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Re: CSV extension status

From: Ed Morton
Subject: Re: CSV extension status
Date: Tue, 25 May 2021 12:53:35 -0500
User-agent: Mozilla/5.0 (Windows NT 10.0; Win64; x64; rv:78.0) Gecko/20100101 Thunderbird/78.10.2

Manual - thanks for replying, my responses are inline below

On 5/25/2021 3:09 AM, Manuel Collado wrote:
El 25/05/2021 a las 4:14, Ed Morton escribió:
I see the conversation has continued at bug-gawk and Arnold had
suggested spinning it off into an email chain which, if it happened, I'm
not on. I see a lot of complexity being discussed in the thread that
just doesn't seem to be necessary. Is there any reason why the simple
"buildRec()" function I posted at
https://stackoverflow.com/a/45420607/1745001 (and which could be written
more concisely if I used gawk extensions) isn't all we'd need to parse
CSVs? No modes, no extra/ambiguous terminology - just reading a CSV into
fields by calling 1 function each time a record is read.

The goal is to allow beginner awk users to process CSV data as if they were regular awk records. No need to tamper with predefined variables like FS, OFS, NR, FPAT etc. Just put -i csvmode in the command line or add @include "csvmode" to the script.
Setting the field separators using FS and OFS is IMHO desired behavior, not tampering, as that'd be the intuitive way to specify which character separates the fields of the CSV. There's no need to do anything with FPAT, and I agree it'd be good to have NR work as it does today (my buildRec() function would undesirably have record numbers get out of sync with `NR` for CSV fields that contain newlines). I'm not advocating for using my script as the solution to CSV parsing, by the way, just using it as an example of something simple that gets the main job of separating a CSV into fields done without any need for configuration variables and explanation.

By using the CSVMODE library your example becomes:

$ cat decsv2.awk
    printf "Record %d:\n", NR
    for (i=1;i<=NF;i++) {
        # To replace newlines with blanks add gsub(/\n/," ",$i) here
        printf "    $%d=<%s>\n", i, $i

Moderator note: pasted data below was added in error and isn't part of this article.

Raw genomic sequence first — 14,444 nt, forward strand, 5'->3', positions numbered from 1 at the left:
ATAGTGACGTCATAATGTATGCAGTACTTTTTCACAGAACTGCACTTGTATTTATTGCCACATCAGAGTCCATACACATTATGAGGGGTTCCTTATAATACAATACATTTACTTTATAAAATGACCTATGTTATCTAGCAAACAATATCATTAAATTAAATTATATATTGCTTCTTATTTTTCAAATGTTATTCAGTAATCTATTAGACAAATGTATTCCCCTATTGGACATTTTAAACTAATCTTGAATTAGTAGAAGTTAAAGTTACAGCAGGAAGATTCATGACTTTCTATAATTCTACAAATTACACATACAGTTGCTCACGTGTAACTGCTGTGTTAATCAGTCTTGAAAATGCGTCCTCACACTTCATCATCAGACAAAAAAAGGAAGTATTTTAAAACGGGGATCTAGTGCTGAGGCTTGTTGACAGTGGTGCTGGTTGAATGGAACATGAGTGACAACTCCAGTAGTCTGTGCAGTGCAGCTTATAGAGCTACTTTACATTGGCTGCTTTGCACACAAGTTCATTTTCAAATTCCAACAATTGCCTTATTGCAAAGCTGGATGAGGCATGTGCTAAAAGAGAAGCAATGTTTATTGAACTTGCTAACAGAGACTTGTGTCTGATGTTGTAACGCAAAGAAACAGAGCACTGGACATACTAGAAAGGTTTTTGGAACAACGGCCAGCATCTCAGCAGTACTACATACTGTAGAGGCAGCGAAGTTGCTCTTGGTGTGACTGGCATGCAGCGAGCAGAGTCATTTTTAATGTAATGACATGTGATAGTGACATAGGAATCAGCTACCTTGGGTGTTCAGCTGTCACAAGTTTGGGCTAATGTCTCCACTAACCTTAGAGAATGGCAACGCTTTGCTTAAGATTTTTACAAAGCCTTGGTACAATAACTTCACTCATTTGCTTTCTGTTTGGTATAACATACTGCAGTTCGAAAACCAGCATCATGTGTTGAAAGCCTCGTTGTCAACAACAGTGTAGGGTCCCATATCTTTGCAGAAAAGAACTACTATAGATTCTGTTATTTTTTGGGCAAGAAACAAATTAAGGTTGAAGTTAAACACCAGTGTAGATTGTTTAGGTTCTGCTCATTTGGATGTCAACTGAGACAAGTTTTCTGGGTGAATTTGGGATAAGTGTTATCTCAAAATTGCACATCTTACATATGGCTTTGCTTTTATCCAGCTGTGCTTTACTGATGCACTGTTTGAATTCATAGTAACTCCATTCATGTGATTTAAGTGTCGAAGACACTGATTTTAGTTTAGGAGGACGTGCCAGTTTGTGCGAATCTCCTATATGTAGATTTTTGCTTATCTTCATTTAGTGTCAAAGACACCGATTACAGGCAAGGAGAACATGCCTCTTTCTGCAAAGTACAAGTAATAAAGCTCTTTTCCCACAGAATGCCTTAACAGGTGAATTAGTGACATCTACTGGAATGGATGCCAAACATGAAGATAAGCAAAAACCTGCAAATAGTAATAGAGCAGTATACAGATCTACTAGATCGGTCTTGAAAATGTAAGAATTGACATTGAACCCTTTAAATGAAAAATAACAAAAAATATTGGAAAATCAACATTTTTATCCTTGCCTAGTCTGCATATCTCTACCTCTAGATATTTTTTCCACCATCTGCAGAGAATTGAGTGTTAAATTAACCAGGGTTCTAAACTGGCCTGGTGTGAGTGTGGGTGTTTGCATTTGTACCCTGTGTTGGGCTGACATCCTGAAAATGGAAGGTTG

print "----"

$ gawk -icsvmode-1 -f decsv2 file.csv
Record 1:
    $1=<rec1, fld1>
Record 2:
    $1=<rec2, fld1.1

    $2=<rec2 fld2.1"fld2.2"fld2.3>
    $4=<rec2 fld4>

Please note that the modified decsv2.awk script is not CSV specific. It can be used unmodified to process regular awk records.
I don't think there's a use-case for a single script that has to process CSVs and non-CSVs but if there were it's easily done by just separating the input/output field identification from the control logic so it's not useful to have a CSV library for awk that does this. To me a script that can handle both CSV and non-CSV data is in the same ballpark as a script that can handle both FS-separated and FPAT-matched data - it's almost never going to be wanted but if it is there's simple ways to write it using existing constructs.

Of course, different users have different needs and taste. This is why the library in question attempts to satisfy as much users as possible, by offering a rich set of configuration options.
IMHO a rich set of configuration options isn't necessary and just makes the usage much more complicated than it should be. All you need is:

FS = a character (usually , or tab or ;)
OFS = a character (usually same as FS)

If you WANTED to allow other quotes than " and methods of escaping them other than as "" then you could also have:

CSVQUOTE = a character (usually ", rarely')
CSVESCAPE = a character that appears before a CSVQUOTE within a field to escape it (usually ", rarely \).

but that's it. Anything else the user needed to do (strip quotes from input fields, add quotes to output fields, replace newlines in fields with spaces, etc., etc.) is all easy for them to do in their code.

Even more. The library allows to modify fields and records the usual way. For instance, to add a new field "val" at position "pos":

  if (pos>NF) {$pos = val} else {$pos = val OFS $pos}; $0 = $0;
Good, that's as it should be.

And this code works transparently for both CSV data and regular text data.
Again, I just don't see why that's useful and if it adds even the tiniest bit of complexity, or additional configuration, or performance overhead then IMHO it shouldn't be done.



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